Reinventing The Cuban Sugar Agroindustry

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Overview

One of the key issues that faces Cuban policymakers today, and will continue to face them, is what steps to take in order to ensure the future of the sugar industry. In 2002, nearly one-half of the country's cultivated land was occupied by the 156 fully functional sugar mills, more than a dozen plants and refineries, and the complex transportation infrastructure brought about by the commerce. The loss of preferential markets for Cuban sugar that arose from the demise of the international socialist community constitutes a crisis that the Cuban government has only begun to address, with a radical restructuring plan that would foresee the reduction of sugar land and the elimination of about 100,000 jobs, for increased economic emphasis on tourism. The radical premise of this volume is that there is a future in the twenty-first century for a reinvented Cuban sugar agroindustry, responsive to market signals, organized around smaller and more agile production units, producing raw sugar as well as high value-added outputs, and using some of the facilities to produce ethanol and generate electricity. The editors have asked over a dozen recognized world experts on Cuban agroindustry to analyze specific topics and make recommendations that would not only reinvent an industry for effective transition to a free-market environment but that has the potential to reinvigorate the Cuban economy, providing employment opportunities and generating wealth for generations of Cubans to come.

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Editorial Reviews

Journal of Economic Literature
Seventeen papers consider the background, transition, and potential future paths of Cuba's sugar agroindustry.
Carmelo Mesa-Lago
For centuries sugar was the engine of the Cuban economy, but in 2002 the industry was cut down to half its size, thus ending its predominance. This superb collection of essays written by internationally known experts in several relevant topics, and skillfully edited and integrated, provides the best analysis available of the demise of Cuba's sugar industry. Furthermore, the authors study in depth the 'reinvention' of the industry in probable future moves to the market and democracy. It should be read by all those interested in Cuba, sugar, and Latin America.
Sergio Diaz-Briquets
Despite the collapse of the Cuban sugar industry in the 1990s, it is difficult to think about the economic future of the island without factoring in the once-dominant sugar industry. In Reinventing the Cuban Sugar Agroindustry, the editors have brought together a blue-ribbon group of international experts who analyze the condition of the industry and potential avenues for its future growth taking into consideration a very complex international economic environment. This volume is essential to understanding the current woes of the Cuban industry and some of its alternatives under a market-oriented system.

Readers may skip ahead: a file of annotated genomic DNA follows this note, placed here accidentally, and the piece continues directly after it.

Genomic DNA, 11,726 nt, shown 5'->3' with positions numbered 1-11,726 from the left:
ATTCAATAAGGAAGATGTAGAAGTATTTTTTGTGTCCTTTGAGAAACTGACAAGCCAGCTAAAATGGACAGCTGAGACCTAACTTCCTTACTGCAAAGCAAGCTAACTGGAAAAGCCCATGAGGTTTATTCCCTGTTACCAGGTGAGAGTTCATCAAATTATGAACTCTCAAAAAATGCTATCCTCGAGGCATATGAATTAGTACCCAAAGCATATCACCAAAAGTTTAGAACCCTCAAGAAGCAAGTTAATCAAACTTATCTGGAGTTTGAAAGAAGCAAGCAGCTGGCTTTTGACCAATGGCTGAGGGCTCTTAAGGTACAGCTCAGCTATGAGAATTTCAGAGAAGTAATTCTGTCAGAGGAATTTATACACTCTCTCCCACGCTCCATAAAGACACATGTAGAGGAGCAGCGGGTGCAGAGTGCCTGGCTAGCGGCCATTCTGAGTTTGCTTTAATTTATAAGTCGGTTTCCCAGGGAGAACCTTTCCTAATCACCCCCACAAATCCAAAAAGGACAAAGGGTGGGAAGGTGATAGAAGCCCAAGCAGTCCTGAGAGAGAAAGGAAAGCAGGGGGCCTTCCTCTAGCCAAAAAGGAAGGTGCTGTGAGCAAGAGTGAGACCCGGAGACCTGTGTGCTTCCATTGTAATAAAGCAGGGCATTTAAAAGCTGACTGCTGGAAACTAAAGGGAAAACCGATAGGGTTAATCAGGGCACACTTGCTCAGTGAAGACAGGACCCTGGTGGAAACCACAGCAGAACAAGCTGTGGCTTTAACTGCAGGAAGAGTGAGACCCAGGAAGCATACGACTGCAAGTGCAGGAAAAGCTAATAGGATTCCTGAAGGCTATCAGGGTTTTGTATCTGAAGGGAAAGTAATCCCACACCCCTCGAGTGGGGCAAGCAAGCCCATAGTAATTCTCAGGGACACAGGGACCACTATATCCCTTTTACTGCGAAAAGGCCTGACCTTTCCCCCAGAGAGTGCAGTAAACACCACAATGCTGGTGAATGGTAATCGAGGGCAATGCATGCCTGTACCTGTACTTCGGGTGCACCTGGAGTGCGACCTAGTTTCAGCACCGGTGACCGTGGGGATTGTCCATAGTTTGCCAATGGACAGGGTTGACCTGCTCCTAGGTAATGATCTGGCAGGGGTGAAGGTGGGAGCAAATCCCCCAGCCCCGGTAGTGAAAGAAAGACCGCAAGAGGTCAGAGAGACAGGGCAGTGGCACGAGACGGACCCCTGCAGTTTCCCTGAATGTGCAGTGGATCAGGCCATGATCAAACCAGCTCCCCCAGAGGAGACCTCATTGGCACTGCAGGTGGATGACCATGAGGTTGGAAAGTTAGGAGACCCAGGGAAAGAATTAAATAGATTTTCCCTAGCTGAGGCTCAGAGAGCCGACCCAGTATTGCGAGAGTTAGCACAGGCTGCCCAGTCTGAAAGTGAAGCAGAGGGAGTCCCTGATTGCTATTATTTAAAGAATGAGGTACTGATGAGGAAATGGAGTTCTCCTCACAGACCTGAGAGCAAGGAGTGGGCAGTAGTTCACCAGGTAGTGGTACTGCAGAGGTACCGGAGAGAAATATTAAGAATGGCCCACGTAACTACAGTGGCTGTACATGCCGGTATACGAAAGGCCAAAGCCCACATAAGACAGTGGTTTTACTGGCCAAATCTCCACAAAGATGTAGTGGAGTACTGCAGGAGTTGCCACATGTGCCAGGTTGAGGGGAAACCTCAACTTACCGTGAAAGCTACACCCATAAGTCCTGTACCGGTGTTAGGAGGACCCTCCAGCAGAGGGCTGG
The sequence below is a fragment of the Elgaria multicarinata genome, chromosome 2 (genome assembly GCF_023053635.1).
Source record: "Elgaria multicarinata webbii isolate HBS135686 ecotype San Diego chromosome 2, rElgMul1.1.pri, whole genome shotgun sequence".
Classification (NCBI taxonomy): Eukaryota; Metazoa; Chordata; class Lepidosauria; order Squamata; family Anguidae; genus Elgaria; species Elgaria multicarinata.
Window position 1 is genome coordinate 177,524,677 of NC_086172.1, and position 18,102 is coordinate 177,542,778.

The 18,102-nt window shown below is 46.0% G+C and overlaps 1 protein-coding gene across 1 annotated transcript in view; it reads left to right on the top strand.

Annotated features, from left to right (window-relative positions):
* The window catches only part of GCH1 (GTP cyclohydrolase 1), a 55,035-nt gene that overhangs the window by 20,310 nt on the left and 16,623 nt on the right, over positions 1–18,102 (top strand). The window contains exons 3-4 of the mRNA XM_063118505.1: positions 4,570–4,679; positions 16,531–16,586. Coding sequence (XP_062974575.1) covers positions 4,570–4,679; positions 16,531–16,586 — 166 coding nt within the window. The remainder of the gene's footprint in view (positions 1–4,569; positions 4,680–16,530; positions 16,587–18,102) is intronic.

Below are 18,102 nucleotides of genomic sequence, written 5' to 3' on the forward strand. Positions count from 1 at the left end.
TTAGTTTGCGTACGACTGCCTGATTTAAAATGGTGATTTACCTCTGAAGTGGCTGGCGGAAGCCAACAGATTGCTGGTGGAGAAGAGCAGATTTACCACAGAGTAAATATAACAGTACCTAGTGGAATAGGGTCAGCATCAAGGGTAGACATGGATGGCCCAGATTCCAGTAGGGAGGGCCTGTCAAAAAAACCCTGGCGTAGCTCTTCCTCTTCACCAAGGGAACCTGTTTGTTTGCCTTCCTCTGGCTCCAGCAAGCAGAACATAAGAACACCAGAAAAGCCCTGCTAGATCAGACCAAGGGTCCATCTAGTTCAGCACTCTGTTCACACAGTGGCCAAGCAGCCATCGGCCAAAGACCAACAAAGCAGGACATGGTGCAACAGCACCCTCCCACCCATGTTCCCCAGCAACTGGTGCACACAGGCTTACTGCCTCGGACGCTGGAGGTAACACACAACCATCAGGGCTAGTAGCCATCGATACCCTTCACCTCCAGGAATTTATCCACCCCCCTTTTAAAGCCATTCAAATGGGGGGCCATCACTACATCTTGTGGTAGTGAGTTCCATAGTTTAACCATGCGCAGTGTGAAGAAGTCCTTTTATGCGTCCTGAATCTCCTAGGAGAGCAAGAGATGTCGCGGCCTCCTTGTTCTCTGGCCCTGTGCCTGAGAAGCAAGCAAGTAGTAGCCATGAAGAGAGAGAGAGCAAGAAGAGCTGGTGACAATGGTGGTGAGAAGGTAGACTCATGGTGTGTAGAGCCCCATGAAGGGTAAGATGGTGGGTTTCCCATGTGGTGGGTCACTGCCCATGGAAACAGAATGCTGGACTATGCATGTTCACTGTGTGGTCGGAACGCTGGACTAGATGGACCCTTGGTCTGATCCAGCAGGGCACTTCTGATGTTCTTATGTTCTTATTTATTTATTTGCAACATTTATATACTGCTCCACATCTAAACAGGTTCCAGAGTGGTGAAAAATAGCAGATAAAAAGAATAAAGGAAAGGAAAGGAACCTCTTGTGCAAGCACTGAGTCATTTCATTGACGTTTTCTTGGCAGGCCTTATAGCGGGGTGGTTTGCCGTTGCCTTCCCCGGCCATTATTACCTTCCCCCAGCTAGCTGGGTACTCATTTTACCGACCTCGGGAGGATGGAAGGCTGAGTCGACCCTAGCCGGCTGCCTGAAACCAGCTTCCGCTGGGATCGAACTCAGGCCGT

Journal Of Economic Literature
Seventeen papers consider the background, transition, and potential future paths of Cuba's sugar agroindustry.
Philip Peters
Sugar is a permanent part of Cuba's culture, geography, and economy, but massive production, Soviet subsidies, and U.S. quotas are things of the past. In this comprehensive volume, Jorge Pérez-López and José Alvarez help us understand sugar's roots in Cuba, its current restructuring, and the options for a downsized, economically viable industry that will carry into the 21st century. A real gift to students of Cuba's economy, and to those who ponder its future.
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Product Details

  • ISBN-13: 9780739109991
  • Publisher: The Rowman & Littlefield Publishing Group Inc
  • Publication date: 8/4/2005
  • Series: Rural Economies in Transition Series
  • Pages: 350
  • Product dimensions: 9.00 (w) x 6.00 (h) x 0.94 (d)

Meet the Author

José Alvarez, professor of food and resource economics at the University of Florida's Everglades Research and Education Center, Belle Glade, is a recognized expert on Cuba's agricultural issues and on the sugar agroindustry. Jorge F. PZrez-L-pez, an international economist, has conducted research and written on many aspects of the Cuban economy, including national income accounting, energy issues, and foreign trade and investment.

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Table of Contents

Part 1 Background of Cuba's Sugar Agroindustry Chapter 2 The Historical Geography of Cuba's Sugar Landscape Chapter 3 The Cuban Sugar Agroindustry at the End of the 1990s Chapter 4 The Technical Transformation of Cuba's Sugar Agroindustry Chapter 5 Patterns of Cuba's International Sugar Trade Part 6 The Changing International Environment Chapter 7 World Sugar Supply and Demand Perspectives Until 2010 and Beyond Chapter 8 Sugar Trade Liberalization: The WTO and Regional Free Trade Agreements Chapter 9 The U.S. Market as an Option for Cuban Sugar Part 10 Transition Issues Chapter 11 The Restructuring of Cuba's Sugar Agroindustry, 2002-04 Chapter 12 Cuba's Costs of Sugar Production: Past, Present, and Future Chapter 13 Expropriation Claims Involving the Cuban Sugar Industry Part 14 Potential Paths for the Cuban Sugar Agroindustry Chapter 15 Sugarcane Varieties and Their Role in Diversification Chapter 16 The Feasibility and Benefits of Rice-Sugarcane Rotation Chapter 17 Sugarcane and Its By-Products for Cattle Feed Chapter 18 Organic Sugar: A Real Opportunity for Cuba? Chapter 19 Sugar, Ethanol, and Electricity: The Diversity that Can Save the Sugarcane Sector Chapter 20 The Sugarcane Biorefinery Chapter 21 Lessons from the Restructuring of the Sugar Agroindustry of the Dominican Republic Chapter 22 Reinventing the Cuban Sugar Agroindustry: Challenges and Opportunities

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